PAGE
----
Referring to FIGURE 2 of the drawings, there is depicted a fluid flow indicator assembly 21 which includes the audible device 20 and a conduit 25.
The audible device 20 comprises substantially a cylindrical wall 22 and a cap 28 defining a closed resonant cavity 23. The lower end of the cavity includes the aperture 16 into the fluid chamber 14 and an edge 27.
As seen in FIGURE 2, the conduit 19 is coupled to the conduit 25 by a connector means 26 which, for the purpose of illustration, is a threaded coupling. There is included in conduit 25 a baffle 24 for directing the flow of working fluid to the aperture 16.
Conduit 25, aperture 16, fluid chamber 14, and aperture 15 comprise means for supplying a working fluid to the electrodes 11 and 12.
Manifestly, the audible device 21 functions in the same way as a closed organ pipe. A column of working fluid, in the cavity 23, is set into vibration (resonated) by the flow of working fluid over the edge 27. The resonant frequency is determined by the dimensions of the cavity. It has been determined that a cavity two and one-half inches long resonates at approximately 3,000 cycles and provides an audible signal which can be distinguished from the noises generated by the arc plasma device when it is in operation.
It will be noted that the audible device 21 is located in the immediate vicinity of the electrodes where the arc is struck. When activated it provides a continuous and reliable indication that the arc plasma device is receiving an adequate fluid supply.
It is within the contemplation of this invention that the audible device not be solely limited to a resonant cavity. A vibrating reed or tuning fork may be used to generate an audible signal.
The various features and advantages of the invention are thought to be clear from the foregoing description. Various other features and advantages not specifically enumerated will undoubtedly occur to those versed in the art, as likewise will many variations and modifications of the preferred embodiment illustrated, all of which may be achieved without departing from the spirit and scope of the invention as defined by the following claims.
1. In an arc plasma means having electrodes across which an arc is struck, and means for supplying a working fluid to said electrodes, a fluid flow indicator comprising an audible means disposed in said are plasma means in fluid communication with said working fluid supply means and activated by the working fluid for emitting an audible sound when an adequate supply of fluid is being supplied to the arc plasma means.
2. A fluid flow indicator as described in claim 1 in which said means for emitting an audible sound comprises a resonant cavity coupled to said working fluid supply means and which emits an audible signal when resonated by said working fluid.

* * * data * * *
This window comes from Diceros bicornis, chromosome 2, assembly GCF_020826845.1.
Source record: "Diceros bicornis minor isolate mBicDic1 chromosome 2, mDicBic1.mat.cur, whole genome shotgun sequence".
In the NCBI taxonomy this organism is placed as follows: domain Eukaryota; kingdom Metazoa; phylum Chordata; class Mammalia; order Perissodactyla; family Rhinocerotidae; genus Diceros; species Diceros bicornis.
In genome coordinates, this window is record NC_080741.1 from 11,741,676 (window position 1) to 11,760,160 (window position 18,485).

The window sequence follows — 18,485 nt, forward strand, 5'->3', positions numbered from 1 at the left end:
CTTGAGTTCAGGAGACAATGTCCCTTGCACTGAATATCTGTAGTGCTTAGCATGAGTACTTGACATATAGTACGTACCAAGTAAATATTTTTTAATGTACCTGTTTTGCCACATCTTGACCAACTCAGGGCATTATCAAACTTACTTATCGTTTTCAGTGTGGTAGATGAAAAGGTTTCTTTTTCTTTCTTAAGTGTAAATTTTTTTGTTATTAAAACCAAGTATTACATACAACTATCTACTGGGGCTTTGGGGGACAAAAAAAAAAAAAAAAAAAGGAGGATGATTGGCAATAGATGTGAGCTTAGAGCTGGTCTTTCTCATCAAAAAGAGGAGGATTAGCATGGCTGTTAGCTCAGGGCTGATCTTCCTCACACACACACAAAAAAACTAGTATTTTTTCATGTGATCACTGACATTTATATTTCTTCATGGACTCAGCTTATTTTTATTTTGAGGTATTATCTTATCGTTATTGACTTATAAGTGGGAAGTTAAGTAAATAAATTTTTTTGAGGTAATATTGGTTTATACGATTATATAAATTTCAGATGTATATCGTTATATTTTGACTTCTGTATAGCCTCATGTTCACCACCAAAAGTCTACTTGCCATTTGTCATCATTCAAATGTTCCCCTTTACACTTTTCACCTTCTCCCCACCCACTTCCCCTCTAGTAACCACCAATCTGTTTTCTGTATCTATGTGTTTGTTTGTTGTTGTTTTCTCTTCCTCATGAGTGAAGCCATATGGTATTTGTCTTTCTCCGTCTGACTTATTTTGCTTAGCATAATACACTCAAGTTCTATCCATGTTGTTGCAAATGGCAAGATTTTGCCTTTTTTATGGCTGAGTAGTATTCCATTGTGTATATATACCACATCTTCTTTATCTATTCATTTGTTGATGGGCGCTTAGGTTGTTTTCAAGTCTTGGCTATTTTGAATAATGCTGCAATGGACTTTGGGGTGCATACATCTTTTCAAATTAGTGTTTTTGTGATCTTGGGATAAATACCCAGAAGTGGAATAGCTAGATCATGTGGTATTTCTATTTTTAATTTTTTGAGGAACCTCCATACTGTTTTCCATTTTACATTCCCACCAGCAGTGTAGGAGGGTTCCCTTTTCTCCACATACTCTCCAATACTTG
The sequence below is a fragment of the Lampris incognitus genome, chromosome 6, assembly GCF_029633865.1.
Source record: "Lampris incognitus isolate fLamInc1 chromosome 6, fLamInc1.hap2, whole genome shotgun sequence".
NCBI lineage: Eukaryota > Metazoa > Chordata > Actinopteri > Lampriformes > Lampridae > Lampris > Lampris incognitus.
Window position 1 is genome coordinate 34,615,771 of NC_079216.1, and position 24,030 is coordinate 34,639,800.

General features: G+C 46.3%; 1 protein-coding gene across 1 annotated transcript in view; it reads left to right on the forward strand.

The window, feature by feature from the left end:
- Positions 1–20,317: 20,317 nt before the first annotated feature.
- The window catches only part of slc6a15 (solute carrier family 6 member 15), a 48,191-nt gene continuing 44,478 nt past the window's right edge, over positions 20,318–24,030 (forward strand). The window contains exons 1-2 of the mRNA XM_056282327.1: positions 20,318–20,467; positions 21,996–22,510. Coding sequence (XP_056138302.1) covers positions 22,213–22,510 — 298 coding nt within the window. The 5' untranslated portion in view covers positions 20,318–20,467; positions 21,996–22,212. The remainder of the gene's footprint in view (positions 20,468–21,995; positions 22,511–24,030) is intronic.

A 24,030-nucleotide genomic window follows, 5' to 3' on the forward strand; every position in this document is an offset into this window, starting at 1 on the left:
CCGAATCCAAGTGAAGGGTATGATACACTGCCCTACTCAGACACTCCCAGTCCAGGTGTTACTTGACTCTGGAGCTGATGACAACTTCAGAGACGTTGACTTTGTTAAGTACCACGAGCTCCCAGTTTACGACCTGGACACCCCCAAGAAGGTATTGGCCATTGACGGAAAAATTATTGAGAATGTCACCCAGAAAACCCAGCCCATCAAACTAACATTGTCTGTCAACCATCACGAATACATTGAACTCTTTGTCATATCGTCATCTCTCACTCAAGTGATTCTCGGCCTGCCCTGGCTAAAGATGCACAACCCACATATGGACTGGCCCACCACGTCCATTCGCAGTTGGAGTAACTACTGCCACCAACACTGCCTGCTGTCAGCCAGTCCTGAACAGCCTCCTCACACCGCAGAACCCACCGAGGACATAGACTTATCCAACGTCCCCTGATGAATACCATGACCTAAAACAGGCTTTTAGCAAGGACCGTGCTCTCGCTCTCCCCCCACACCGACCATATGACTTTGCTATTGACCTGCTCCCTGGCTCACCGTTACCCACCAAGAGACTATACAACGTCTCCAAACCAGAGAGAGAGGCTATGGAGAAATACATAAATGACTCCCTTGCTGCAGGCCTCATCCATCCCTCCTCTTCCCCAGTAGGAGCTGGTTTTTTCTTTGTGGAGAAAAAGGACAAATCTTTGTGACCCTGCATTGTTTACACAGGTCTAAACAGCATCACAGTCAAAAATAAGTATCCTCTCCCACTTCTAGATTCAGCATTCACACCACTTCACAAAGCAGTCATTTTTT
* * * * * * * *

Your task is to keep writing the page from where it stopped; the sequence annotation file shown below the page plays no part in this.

3. A fluid flow indicator as described in claim 2 in which said resonant cavity requires a minimum fluid pressure to operate.
4. An arc plasma means comprising: a nozzle electrode including a central passage; a second electrode spaced from said nozzle electrode; a chamber including working fluid outlet means in communication with said central passage and working fluid inlet means; conduit means for coupling said chamber to a fluid supply means; and a fluid flow indicator disposed between the inlet means and conduit means including a second fluid outlet means and second fluid inlet means in fluid communication with said inlet means and conduit means respectively 15 '4 for emitting an audible signal when an adequate supply of working fluid is being supplied to the arc plasma device. 5. An arc plasma means as described in claim 4 in which said fluid flow indicator is a resonant cavity.
References Cited by the Examiner UNITED STATES PATENTS 2,483,657 10/49 Messick.
2,794,341 6/57 Vonnegut 73-194 10 2,941,063 6/60 Ducati et al.
2,995,035 8/61 Bloxsom et al. 313-231 DAVID J. GALVIN, Primary Examiner.
BENNETT G. MILLER, JAMES D. KALLAM,
|Cited Patent||Filing date||Publication date||Applicant||Title|
|US2483657 *||Dec 30, 1948||Oct 4, 1949||Willard C Messick||Fire alarm device|
|US2794341 *||Jul 13, 1953||Jun 4, 1957||Gen Electric||Vortex whistle measuring instrument for fluid flow rates and/or pressure|
|US2941063 *||Sep 15, 1958||Jun 14, 1960||Plasmadyne Corp||Plasma-jet torch apparatus and method relating to increasing the life of the back electrode|
|US2995035 *||Sep 5, 1957||Aug 8, 1961||Bloxsom Jr Daniel Edgar||Wind tunnel with a controlled means to produce high energy gas streams|
|Citing Patent||Filing date||Publication date||Applicant||Title|
|US4663512 *||Nov 4, 1985||May 5, 1987||Thermal Dynamics Corporation||Plasma-arc torch interlock with pressure sensing|
|U.S. Classification||313/231.41, 118/302, 219/121.54, 116/137.00A, 219/121.55, 116/112|
|International Classification||H05H1/34, H05H1/26|
|Cooperative Classification||H05H2001/3494, H05H1/34|